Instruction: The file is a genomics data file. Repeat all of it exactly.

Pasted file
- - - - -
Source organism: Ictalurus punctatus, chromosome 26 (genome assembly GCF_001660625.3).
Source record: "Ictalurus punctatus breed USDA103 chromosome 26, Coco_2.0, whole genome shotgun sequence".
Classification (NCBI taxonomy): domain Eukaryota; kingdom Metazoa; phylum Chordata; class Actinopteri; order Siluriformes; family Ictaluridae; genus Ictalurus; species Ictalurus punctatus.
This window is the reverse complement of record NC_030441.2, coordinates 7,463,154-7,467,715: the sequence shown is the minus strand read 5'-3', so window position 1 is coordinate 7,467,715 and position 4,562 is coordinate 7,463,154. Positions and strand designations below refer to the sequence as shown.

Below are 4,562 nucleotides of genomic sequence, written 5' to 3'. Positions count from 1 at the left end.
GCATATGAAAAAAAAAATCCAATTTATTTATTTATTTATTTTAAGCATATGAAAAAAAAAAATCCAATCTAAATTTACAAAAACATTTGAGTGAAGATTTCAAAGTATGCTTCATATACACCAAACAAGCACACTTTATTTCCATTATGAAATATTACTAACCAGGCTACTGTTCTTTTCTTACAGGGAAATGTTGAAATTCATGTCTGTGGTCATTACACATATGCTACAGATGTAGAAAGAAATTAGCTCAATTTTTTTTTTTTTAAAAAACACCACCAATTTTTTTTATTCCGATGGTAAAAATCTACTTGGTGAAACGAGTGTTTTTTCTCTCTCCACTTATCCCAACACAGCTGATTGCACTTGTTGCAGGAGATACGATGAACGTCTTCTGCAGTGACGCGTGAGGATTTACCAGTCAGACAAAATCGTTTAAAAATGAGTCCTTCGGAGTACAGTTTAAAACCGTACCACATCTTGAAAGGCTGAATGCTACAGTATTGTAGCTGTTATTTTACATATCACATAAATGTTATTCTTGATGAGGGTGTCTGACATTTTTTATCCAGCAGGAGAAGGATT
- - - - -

Source organism: Ictalurus punctatus, chromosome 26 (genome assembly GCF_001660625.3).
Source record: "Ictalurus punctatus breed USDA103 chromosome 26, Coco_2.0, whole genome shotgun sequence".
Classification (NCBI taxonomy): domain Eukaryota; kingdom Metazoa; phylum Chordata; class Actinopteri; order Siluriformes; family Ictaluridae; genus Ictalurus; species Ictalurus punctatus.
This window is the reverse complement of record NC_030441.2, coordinates 7,463,154-7,467,715: the sequence shown is the minus strand read 5'-3', so window position 1 is coordinate 7,467,715 and position 4,562 is coordinate 7,463,154. Positions and strand designations below refer to the sequence as shown.

Below are 4,562 nucleotides of genomic sequence, written 5' to 3'. Positions count from 1 at the left end.
GCATATGAAAAAAAAAATCCAATTTATTTATTTATTTATTTTAAGCATATGAAAAAAAAAAATCCAATCTAAATTTACAAAAACATTTGAGTGAAGATTTCAAAGTATGCTTCATATACACCAAACAAGCACACTTTATTTCCATTATGAAATATTACTAACCAGGCTACTGTTCTTTTCTTACAGGGAAATGTTGAAATTCATGTCTGTGGTCATTACACATATGCTACAGATGTAGAAAGAAATTAGCTCAATTTTTTTTTTTTTAAAAAACACCACCAATTTTTTTTATTCCGATGGTAAAAATCTACTTGGTGAAACGAGTGTTTTTTCTCTCTCCACTTATCCCAACACAGCTGATTGCACTTGTTGCAGGAGATACGATGAACGTCTTCTGCAGTGACGCGTGAGGATTTACCAGTCAGACAAAATCGTTTAAAAATGAGTCCTTCGGAGTACAGTTTAAAACCGTACCACATCTTGAAAGGCTGAATGCTACAGTATTGTAGCTGTTATTTTACATATCACATAAATGTTATTCTTGATGAGGGTGTCTGACATTTTTTATCCAGCAGGAGAAGGATT